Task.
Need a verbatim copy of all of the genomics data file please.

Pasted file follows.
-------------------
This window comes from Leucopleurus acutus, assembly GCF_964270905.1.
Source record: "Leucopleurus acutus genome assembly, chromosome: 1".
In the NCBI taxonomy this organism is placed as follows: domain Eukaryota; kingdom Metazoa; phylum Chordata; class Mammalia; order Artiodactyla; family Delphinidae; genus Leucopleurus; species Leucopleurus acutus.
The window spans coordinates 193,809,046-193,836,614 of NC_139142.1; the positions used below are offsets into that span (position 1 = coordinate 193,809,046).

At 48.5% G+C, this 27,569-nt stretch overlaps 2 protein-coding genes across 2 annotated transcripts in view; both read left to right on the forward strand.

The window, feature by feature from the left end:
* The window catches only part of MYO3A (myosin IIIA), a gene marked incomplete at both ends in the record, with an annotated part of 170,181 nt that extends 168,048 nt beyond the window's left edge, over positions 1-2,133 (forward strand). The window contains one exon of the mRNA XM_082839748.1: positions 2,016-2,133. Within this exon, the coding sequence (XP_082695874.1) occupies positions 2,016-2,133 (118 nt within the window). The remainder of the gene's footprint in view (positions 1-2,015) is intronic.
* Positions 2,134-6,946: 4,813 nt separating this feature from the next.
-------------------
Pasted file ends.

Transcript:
This window comes from Leucopleurus acutus, assembly GCF_964270905.1.
Source record: "Leucopleurus acutus genome assembly, chromosome: 1".
In the NCBI taxonomy this organism is placed as follows: domain Eukaryota; kingdom Metazoa; phylum Chordata; class Mammalia; order Artiodactyla; family Delphinidae; genus Leucopleurus; species Leucopleurus acutus.
The window spans coordinates 193,809,046-193,836,614 of NC_139142.1; the positions used below are offsets into that span (position 1 = coordinate 193,809,046).

At 48.5% G+C, this 27,569-nt stretch overlaps 2 protein-coding genes across 2 annotated transcripts in view; both read left to right on the forward strand.

The window, feature by feature from the left end:
* The window catches only part of MYO3A (myosin IIIA), a gene marked incomplete at both ends in the record, with an annotated part of 170,181 nt that extends 168,048 nt beyond the window's left edge, over positions 1-2,133 (forward strand). The window contains one exon of the mRNA XM_082839748.1: positions 2,016-2,133. Within this exon, the coding sequence (XP_082695874.1) occupies positions 2,016-2,133 (118 nt within the window). The remainder of the gene's footprint in view (positions 1-2,015) is intronic.
* Positions 2,134-6,946: 4,813 nt separating this feature from the next.